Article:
If one de­cides to try fugu, do so only at the hands of a li­censed fugu chef and trained mas­ter. Train­ing takes two to three years, fol­lowed by a prac­ti­cal exam to get the li­cence. One-third of the in­cum­bents will fail. When pre­par­ing the fugu, the mas­terchefs first re­move the fish's eyes, ovaries and liver, which are then care­fully placed in a well-marked tray which in­di­cates they are not ed­i­ble. It is cru­cial that not a trace of th­ese or­gans is left be­hind, or it can be a lethal mis­take. They are so dan­ger­ous that they must be dis­carded into locked bins, and even­tu­ally brought back to the fish mar­ket and burned, to­gether with sim­i­lar fugu waste from other li­censed restau­rants. Most of those who died eat­ing fugu were re­port­edly an­glers who had un­wisely tried to pre­pare the fish at home.

There is some cer­e­mony that comes with serv­ing such an in­tim­i­dat­ing dish. When served as sashimi, fugu is sliced tis­sue-thin into uni­form, el­lip­ti­cal shapes and ar­ranged to form elab­o­rate chrysan­the­mums and storks and such like. So thin, too, that the colour of the plate shows through the del­i­cate slices of fish. Ac­cord­ing to Tomita Ya­suhiro, head chef of the Sin­ga­pore branch of Guen­pin—Ja­pan's largest torafugu restau­rant chain—puffer fish is ap­pre­ci­ated for its savoury, umami flavour and its dense, chewy tex­ture, which is "un­like any other sashimi".

He par­tic­u­larly likes to serve it as a hot­pot, which best show­cases the fish. "This hot pot con­sists of puffer fish meat and bone, cab­bage, shi­itake mush­room, Ja­panese leeks, tofu, kuzukiri noo­dles and ed­i­ble chrysan­the­mums.

We cook th­ese in­gre­di­ents in a dashi stock and serve it with ponzu sauce," he says.

The fish is also grilled, smoked, turned into sashimi, yaki­mono, deep-fried into karaage, even turned into vine­gared sunomono. The high­est grade is the torafugu—ap­par­ently the least toxic of all the puffer fish—from Shi­monoseki in the Ya­m­aguchi Pre­fec­ture, which restau­rant Guen­pin serves. Ac­cord­ing to Ya­suhiro, fugu is at its best in win­ter, just be­fore its spawn­ing sea­son. Dur­ing this time, it is par­tic­u­larly rich in nu­tri­ents. Other parts of the fish are also eaten, such as its fin, col­la­gen­rich skin and creamy smooth milt.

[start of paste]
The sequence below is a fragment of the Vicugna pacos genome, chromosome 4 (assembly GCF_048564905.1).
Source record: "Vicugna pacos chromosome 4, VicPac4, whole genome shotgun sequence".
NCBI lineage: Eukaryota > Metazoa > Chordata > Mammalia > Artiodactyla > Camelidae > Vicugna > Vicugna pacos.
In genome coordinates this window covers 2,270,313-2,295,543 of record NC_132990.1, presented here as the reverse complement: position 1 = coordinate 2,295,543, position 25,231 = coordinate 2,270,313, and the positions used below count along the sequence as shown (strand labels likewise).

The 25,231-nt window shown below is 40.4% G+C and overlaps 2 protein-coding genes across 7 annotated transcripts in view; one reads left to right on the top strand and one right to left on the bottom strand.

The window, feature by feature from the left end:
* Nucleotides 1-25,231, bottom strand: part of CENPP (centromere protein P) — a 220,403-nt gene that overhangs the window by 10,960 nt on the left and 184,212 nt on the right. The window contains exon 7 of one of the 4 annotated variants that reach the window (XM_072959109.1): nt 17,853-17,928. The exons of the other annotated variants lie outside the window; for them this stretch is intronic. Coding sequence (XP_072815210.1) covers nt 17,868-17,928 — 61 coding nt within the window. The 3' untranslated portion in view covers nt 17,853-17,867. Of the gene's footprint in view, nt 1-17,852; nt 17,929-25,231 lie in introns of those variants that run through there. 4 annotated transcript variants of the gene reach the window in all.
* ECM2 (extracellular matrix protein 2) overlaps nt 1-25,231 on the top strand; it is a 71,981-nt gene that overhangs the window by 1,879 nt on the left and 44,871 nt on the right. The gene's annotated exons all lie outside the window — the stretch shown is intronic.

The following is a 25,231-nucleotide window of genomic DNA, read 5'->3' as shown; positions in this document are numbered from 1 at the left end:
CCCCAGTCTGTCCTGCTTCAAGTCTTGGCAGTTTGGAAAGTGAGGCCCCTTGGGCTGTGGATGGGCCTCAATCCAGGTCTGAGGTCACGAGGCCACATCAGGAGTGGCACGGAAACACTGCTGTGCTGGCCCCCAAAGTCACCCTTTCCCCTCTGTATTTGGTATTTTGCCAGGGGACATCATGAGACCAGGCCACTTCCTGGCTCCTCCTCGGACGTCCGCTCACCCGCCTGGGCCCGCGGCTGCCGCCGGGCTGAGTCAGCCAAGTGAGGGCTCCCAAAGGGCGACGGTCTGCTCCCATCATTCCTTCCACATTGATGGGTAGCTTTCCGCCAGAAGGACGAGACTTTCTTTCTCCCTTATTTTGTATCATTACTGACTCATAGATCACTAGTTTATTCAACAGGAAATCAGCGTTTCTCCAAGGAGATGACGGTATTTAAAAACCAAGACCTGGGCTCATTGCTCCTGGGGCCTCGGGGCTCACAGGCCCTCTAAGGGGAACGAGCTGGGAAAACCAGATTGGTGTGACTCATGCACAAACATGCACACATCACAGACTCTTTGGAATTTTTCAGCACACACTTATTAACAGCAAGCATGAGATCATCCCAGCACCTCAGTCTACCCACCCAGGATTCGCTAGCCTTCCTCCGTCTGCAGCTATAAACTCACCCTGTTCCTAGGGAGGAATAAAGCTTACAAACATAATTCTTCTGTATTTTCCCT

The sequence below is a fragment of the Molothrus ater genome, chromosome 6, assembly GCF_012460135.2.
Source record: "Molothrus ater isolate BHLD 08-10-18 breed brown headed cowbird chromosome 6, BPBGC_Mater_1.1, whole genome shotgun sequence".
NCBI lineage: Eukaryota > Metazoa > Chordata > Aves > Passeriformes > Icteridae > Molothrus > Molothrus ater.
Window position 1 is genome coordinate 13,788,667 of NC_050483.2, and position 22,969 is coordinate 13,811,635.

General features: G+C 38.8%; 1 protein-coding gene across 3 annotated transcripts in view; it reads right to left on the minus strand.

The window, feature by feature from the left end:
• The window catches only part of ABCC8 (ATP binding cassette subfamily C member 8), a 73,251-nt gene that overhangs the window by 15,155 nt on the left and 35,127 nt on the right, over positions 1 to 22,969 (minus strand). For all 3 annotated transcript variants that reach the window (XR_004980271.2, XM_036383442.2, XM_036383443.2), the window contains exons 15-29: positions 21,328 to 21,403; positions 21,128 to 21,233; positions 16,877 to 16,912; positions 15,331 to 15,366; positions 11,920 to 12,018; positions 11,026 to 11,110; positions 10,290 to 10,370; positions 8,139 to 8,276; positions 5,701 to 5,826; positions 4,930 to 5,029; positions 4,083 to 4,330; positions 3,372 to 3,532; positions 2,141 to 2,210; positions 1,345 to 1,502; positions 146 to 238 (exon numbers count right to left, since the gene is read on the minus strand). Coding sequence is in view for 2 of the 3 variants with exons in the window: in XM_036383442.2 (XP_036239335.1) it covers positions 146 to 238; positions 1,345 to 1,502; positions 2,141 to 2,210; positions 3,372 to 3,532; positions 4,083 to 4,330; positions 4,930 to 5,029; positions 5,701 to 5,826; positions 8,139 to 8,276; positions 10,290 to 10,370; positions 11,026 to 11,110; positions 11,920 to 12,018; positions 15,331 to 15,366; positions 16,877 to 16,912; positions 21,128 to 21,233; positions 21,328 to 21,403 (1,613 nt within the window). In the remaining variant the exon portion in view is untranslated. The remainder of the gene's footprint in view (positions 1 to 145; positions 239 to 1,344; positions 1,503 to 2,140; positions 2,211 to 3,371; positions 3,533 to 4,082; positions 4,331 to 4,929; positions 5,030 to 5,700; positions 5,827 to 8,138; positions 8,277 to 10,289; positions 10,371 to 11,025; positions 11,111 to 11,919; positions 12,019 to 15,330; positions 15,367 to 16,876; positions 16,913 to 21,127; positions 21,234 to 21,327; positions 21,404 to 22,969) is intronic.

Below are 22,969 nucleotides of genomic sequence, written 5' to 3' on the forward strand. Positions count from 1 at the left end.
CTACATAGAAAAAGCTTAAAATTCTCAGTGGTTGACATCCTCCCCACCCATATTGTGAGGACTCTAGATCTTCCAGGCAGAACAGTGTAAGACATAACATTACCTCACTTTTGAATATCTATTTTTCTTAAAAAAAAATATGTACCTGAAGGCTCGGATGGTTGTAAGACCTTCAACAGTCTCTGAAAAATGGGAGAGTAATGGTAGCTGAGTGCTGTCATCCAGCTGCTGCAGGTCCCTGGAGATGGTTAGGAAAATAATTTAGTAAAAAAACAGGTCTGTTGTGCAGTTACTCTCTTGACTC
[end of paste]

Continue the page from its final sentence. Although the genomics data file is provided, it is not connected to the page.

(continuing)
Fugu im­ported to Sin­ga­pore are al­ready sliced, pro­cessed and packed, with their poi­sonous parts re­moved.


While im­pec­ca­bly fresh whole grouper, prof­fered in its steamed glory, is well loved by the Chi­nese for its sweet, ten­der, flakes of flesh, the gi­ant grouper is so large that it qual­i­fies for nose-to-tail din­ing. Gi­ant groupers tip­ping the scales at 150 kilo­grams have been served in Sin­ga­pore, with girths reach­ing over 1.5 me­tres and over two me­tres in length.

Each eye­ball can weigh over three kilo­grams; its lips can feed up to 12 peo­ple; such a gi­ant yields about one kilo­gram of throat, prized for its flavour and firm tex­ture; and there's enough meat to feed al­most 400 peo­ple. No part of the fish goes to waste. On the din­ing tables in Asia, full menus have been made of the gi­ant grouper. Think gi­ant grouper in­tes­tine omelette, deep-fried liver with wasabi, fish stom­ach cooked with black bean sauce, and fish tail braised with soy sauce. Its gen­er­ous, gelati­nous lips and head are made into broths or stews, bones turned into stock or dou­ble-boiled into fine soups with whelks and con­poy, and its skin deep­fried and sea­soned with salt and spices to form a mor­eish snack. Fins and flesh are turned into even more de­lec­ta­ble treats, cooked with truf­fle, with guava and gar­lic, or braised in unc­tu­ous caramelised soy sauce.